10) Your smarts may suffer. Sleep promotes learning, according to the Harvard Women's Health Watch. It helps the brain commit new information to memory, and researchers have found that people who sleep after learning a task do better on later tests. In 2011, University of London scientists said that getting less than six to eight hours of sleep a night can age your brain by four to seven years—increasing the speed of cognitive decline, and worsening vocabulary and reasoning abilities.
11) Kids may suffer more behavior problems. Research from a 2008 issue of the Archives of Pediatric and Adolescent Medicine found that children who are plagued by insomnia, short duration of sleeping, or disordered breathing with obesity, for example, are more likely to have behavioral issues like attention deficit hyperactivity disorder.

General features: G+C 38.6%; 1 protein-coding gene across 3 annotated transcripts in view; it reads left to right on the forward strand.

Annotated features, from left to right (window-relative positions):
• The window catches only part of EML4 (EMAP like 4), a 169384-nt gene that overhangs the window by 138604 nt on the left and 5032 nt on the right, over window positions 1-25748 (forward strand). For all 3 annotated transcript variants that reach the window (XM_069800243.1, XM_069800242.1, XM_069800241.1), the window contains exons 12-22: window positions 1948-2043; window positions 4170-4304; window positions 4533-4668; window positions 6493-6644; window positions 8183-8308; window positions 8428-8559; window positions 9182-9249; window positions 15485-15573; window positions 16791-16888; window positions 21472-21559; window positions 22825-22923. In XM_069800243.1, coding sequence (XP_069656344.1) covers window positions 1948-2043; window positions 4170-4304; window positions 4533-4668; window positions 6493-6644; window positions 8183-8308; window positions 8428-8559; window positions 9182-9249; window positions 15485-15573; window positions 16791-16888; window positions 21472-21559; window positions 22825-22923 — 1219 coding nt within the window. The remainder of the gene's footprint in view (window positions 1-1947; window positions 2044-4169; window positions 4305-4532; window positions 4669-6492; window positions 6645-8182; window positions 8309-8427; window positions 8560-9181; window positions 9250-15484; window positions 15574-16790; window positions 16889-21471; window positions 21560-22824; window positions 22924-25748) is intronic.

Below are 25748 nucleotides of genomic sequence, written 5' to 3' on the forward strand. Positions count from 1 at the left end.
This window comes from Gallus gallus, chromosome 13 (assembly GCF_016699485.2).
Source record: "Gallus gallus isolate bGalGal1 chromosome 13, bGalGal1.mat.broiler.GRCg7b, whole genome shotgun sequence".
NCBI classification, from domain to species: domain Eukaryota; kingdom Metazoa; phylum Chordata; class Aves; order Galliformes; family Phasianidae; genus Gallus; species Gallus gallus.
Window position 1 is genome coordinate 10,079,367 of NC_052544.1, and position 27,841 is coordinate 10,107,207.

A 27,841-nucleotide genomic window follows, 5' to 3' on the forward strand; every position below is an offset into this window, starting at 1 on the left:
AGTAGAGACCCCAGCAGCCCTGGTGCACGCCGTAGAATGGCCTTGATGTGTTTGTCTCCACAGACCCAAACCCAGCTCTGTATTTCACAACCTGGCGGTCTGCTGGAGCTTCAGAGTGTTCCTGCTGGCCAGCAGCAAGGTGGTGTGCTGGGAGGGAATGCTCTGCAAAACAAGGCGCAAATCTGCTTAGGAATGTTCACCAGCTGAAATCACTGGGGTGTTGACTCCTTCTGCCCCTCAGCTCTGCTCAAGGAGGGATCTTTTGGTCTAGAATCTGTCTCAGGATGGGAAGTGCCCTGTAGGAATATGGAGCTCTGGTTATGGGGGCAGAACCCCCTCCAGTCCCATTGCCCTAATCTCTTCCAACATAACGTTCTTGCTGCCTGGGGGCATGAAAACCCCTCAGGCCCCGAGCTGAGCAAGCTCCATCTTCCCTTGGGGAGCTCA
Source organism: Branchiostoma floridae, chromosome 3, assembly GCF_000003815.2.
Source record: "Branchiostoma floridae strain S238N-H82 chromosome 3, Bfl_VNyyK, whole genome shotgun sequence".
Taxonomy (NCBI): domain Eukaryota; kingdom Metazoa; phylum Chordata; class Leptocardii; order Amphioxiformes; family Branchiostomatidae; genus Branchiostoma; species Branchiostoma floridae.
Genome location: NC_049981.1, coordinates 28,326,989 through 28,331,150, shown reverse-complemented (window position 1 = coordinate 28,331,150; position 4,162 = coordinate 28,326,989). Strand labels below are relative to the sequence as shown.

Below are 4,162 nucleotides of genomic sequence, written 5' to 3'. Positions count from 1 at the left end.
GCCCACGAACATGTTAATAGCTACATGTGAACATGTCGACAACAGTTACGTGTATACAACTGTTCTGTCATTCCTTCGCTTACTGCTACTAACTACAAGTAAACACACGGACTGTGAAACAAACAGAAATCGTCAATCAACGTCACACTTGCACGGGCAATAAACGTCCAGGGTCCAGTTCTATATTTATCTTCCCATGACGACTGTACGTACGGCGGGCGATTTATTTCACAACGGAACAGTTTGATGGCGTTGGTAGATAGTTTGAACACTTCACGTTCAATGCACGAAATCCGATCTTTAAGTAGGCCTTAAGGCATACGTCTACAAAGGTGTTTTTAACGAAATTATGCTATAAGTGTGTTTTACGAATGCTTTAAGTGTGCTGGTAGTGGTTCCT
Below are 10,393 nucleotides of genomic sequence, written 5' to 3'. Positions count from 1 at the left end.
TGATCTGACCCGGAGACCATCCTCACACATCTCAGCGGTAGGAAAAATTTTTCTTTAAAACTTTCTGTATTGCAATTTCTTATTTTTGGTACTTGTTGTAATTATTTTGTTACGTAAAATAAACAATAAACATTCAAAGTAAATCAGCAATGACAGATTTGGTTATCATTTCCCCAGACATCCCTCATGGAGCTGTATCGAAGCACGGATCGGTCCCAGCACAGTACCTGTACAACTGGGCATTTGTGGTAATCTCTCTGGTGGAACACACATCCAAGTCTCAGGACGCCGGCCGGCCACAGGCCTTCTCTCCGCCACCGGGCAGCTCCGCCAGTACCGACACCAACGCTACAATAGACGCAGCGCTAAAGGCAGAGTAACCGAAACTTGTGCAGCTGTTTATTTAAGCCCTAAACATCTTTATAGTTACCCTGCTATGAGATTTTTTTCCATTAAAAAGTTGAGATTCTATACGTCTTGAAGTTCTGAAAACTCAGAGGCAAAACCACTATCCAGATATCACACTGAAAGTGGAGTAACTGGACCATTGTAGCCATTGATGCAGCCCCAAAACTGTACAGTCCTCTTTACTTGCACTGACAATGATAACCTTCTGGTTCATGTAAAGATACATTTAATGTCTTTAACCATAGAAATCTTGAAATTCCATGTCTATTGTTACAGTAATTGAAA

12) You'll look better. Beauty sleep is no myth: People are perceived as being less attractive and more unhealthy when they're sleep-deprived than when they're well-rested, according to research published in 2012 in the British Medical Journal. Swedish researchers photographed 23 volunteers on two occasions: Once, after getting eight hours of sleep, and again after being kept awake for 31 hours following five hours of sleep. None of the participants wore makeup and all were equally clean-shaven. More than 60 untrained observers rated the photos. Participants were judged to be 4 percent less attractive, 6 percent less healthy, and 19 percent more tired when they were sleep-deprived.
13) Death's doorstep may be nearer. Those who get five hours or less per night have approximately 15 percent greater risk of dying—regardless of the cause—according to three large population-based studies published in the journals Sleep and the Archives of General Psychiatry.
Updated on 3/5/12: This story was originally published on Oct. 16, 2008. It has been updated.